For almost twenty years, Laurel Nakadate has created performative videos, films, and photographs that explore chance meetings and first encounters with strangers. In The Kingdom, she focuses inward on the depiction of intimate bonds and the creation of familial histories—both real and imagined.
Taking its title from the last words spoken to the artist by her mother, who died shortly after the birth of Nakadate’s son in the summer of 2016, the exhibition centers on a series of thirty-four snapshot-size photographs (also titled The Kingdom) in which Nakadate envisions a physical connection between her son and his grandmother who never had the opportunity to hold him. Strangers once again figure into the creation of her work as Nakadate hired anonymous technicians on the Internet to merge photographs of her mother, spanning the course of her life, with images of her infant son. Her only direction to these technicians was to place the baby in the woman’s arms. These altered photographs imagine a history and a future that cannot exist, and merge this reimagining with longing.
Other highlights of the exhibition include a durational piece that connects the life of Nakadate’s child to that of her father who, from 1944–1945 at the age of one, lived with his family in the Minidoka War Relocation Camp in Hunt, Idaho. Entitled Executive Order 9066—after the presidential decree that forced the incarceration of Japanese American citizens in prison camps following the bombing of Pearl Harbor—the work consists of 180 daily snapshots of her son. Beginning at the age of one year and continuing through eighteen months, they correspond to each day of her father’s internment.
Among the other works on view is City of Stars, an audio landscape created from the artist’s mother’s voicemail messages recorded during the last five years of her life, heard through a disused payphone and the video work Chewbaca, depicting the artist in the final days of her pregnancy.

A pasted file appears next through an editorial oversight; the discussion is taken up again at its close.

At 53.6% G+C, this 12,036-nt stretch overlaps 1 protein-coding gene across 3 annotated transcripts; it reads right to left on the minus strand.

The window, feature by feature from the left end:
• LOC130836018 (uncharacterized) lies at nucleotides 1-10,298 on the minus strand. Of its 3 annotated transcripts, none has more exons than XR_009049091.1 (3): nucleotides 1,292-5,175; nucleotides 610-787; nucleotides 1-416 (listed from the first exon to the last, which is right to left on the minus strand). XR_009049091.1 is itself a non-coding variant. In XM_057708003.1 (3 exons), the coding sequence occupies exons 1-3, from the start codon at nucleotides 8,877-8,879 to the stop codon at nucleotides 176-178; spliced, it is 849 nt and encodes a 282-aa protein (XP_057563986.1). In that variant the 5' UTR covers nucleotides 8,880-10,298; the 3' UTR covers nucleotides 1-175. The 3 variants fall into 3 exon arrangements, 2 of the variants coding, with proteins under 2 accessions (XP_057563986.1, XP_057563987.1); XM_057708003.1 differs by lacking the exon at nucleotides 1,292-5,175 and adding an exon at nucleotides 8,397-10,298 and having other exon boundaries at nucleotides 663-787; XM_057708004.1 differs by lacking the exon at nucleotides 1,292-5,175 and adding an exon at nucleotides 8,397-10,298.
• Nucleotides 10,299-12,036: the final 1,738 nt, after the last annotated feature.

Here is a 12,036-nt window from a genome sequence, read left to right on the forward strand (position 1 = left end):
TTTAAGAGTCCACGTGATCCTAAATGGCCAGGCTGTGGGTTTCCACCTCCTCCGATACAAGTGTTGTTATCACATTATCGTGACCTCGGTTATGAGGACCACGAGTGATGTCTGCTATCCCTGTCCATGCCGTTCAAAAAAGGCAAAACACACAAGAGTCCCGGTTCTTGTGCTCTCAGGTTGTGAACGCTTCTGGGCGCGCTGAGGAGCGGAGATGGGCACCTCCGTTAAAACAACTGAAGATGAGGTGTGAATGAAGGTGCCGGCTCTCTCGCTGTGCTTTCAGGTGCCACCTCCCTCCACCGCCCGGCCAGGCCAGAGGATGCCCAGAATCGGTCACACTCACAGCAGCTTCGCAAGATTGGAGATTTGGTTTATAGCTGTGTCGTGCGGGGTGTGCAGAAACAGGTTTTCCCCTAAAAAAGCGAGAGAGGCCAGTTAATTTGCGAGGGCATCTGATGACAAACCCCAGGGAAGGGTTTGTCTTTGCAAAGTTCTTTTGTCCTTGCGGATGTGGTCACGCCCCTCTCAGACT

In 2001, after completing her MFA at Yale University, Laurel Nakadate received both notoriety and widespread admiration for provocative, complex, and often unsettling works that challenge conventional perceptions of power, seduction, tenderness, and trust. From her earliest video pieces in which she recorded herself interacting with men met through chance encounters, to more recent works in which she arranged to photograph strangers, met through DNA testing, at night in remote locations, Nakadate has exhibited an enormous willingness to take risks in achieving her artistic goals.
The gallery will stay open on Sunday, April 29 from 11am–6pm.
Laurel Nakadate was born in 1975 in Austin, Texas and studied at Yale University School of Art.
She lives and works in New York.
Laurel Nakadate has participated in solo and group exhibitions at museums and galleries worldwide including a critically acclaimed ten-year survey Laurel Nakadate: Only the Lonely at MoMA PS 1, curated by Klaus Biesenbach in 2011. Her works are in the collections of The Museum of Modern Art; the Whitney Museum of American Art; the Cincinnati Art Museum; the Yale University Art Gallery; the Princeton University Art Museum; the Hessel Museum of Art at Bard College; the Museum of Modern Art, Warsaw; the Hirshhorn Museum and Sculpture Garden; and other distinguished institutions. The artist has also received widespread acclaim for two feature-length films, Stay the Same Never Change, which premiered at the 2009 Sundance Film Festival, and The Wolf Knife, which was nominated for Gotham and Independent Spirit Awards.